Post-it notes in every color of the rainbow littered equally colorful maps on the walls of a meeting room at University Place on Monday. Beginning at noon, a steady stream of Chapel Hill residents came in, grabbed a slice of pizza and a pen and marked up the maps with their hopes for the future of the town.
Chapel Hill hosted a total of three show-and-tell sessions June 10-11 to get community feedback about current land use for the town project Charting Our Future.
Charting Our Future plans to improve the Future Land Use Map of the Chapel Hill 2020 Comprehensive Plan and to rewrite the town’s Land Use Management Ordinance for use through 2049. Both the Future Land Use Map and the Land Use Management Ordinance dictate how the town can use land in the future for development.
Chapel Hill hired Kimley-Horn and Associates, a planning and design firm, to help with Charting Our Future.
“We’re revisiting the 2020 plan and seeing what things have changed since it was first initiated in 2012, and seeing how we can project out into the future,” said Robbie Roach, a landscape architect at Kimley-Horn.
Town staff reached out to community members for ideas about future land use starting in early May. About 30 people came to the first show-and-tell session June 10.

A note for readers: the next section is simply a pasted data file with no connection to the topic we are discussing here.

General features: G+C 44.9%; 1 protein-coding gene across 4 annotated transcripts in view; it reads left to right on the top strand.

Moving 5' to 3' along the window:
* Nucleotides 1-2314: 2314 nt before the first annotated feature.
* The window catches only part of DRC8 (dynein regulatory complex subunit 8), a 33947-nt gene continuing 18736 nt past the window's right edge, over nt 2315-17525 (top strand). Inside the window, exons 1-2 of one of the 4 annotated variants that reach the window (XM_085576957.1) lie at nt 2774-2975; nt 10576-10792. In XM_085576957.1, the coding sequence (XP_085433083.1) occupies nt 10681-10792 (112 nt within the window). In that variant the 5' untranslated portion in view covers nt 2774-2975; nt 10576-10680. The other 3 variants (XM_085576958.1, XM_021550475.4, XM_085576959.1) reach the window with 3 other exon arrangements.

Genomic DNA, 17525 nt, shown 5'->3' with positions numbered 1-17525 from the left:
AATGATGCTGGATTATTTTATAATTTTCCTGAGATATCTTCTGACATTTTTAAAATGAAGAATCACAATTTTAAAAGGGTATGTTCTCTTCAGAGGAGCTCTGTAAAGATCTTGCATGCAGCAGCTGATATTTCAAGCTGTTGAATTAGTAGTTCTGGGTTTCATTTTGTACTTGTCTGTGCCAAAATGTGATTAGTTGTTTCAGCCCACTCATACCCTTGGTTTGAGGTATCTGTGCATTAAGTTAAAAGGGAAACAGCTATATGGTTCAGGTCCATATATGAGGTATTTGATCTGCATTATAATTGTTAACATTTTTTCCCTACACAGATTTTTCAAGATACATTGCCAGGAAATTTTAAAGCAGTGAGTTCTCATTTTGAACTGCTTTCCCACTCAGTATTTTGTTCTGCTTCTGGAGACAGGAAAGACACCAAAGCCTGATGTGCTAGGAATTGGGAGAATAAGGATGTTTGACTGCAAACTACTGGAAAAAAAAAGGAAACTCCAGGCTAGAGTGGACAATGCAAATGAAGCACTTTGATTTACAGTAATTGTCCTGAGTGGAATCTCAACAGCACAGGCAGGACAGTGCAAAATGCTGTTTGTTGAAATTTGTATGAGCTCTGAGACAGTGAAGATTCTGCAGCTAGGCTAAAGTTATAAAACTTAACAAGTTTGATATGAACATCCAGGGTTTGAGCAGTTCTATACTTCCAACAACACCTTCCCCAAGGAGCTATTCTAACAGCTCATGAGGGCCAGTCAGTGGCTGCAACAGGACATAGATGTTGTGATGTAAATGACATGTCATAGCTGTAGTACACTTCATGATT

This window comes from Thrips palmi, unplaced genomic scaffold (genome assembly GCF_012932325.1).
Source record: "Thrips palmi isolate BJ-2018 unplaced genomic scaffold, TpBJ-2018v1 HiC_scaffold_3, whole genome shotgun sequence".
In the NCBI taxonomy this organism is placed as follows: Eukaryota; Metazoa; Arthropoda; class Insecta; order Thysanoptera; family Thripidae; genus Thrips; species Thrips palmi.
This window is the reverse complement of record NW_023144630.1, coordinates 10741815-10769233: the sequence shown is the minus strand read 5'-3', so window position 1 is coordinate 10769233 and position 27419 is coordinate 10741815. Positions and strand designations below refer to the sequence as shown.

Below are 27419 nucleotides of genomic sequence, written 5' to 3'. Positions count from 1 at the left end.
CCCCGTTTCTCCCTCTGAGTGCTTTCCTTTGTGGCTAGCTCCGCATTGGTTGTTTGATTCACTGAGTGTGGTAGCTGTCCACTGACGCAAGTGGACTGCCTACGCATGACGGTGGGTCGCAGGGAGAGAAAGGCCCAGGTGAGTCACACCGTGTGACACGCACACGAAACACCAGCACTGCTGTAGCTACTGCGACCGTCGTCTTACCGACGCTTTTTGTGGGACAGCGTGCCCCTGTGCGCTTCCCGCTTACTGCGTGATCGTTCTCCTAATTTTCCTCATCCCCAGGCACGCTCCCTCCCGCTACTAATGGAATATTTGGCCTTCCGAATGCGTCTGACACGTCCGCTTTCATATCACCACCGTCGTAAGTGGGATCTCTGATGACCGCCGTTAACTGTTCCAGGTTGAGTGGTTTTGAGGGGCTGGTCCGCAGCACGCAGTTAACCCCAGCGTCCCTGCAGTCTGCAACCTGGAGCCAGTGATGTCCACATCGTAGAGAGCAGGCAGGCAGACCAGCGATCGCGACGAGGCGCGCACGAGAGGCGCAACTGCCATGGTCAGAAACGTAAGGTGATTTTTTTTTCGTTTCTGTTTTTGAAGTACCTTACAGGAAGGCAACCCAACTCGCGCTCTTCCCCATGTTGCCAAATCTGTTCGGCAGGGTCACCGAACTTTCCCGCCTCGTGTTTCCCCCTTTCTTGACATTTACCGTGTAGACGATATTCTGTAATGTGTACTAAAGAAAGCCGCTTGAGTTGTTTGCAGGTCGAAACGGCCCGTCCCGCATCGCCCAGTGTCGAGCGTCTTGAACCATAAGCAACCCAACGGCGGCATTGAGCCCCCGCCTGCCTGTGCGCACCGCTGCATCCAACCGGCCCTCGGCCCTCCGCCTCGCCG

Alisa Duffey Rogers, the Land Use Management Ordinance Rewrite Project manager, said the town planned the show-and-tell sessions so that they would not just be held on weeknights, making them more accessible.
The town held similar community engagement events when developing the Chapel Hill 2020 Comprehensive Plan.
Following the show-and-tell sessions, the town will create two possible plans for each identified area of focus based on the community’s comments. The areas of focus include North and South MLK Jr. Boulevard, the North 15-501 corridor and downtown Chapel Hill.
Though comments differed depending on the area of focus, session participants expressed their desire for more mixed-use development, more housing and better walkability. Participants also emphasized the importance of maintaining the character of Chapel Hill when considering new development.
“I think we just want the community to be more livable, walkable and safe for biking to make it a nicer area,” Chapel Hill resident Kulwadee Yung said. “I think it’s important that the planning committee knows what the community wants.”
Duffey Rogers said the proposed plans will be available in the fall. She said the town will then gather more feedback through an online survey and hold formal information sessions before rewriting the Land Use Management Ordinance.
Welcome to the 2020-21 edition of The Daily Tar Heel, now in our 128th year!
COVID-19 brings significant challenges to the UNC, Chapel Hill and Orange County communities and to the DTH, but our staff is committed to bringing you the news you can't get anywhere else, wherever you may be. We are printing a newspaper three times per week for now, with digital coverage every day.
To get the day's news and headlines in your inbox each morning, sign up for our email newsletters.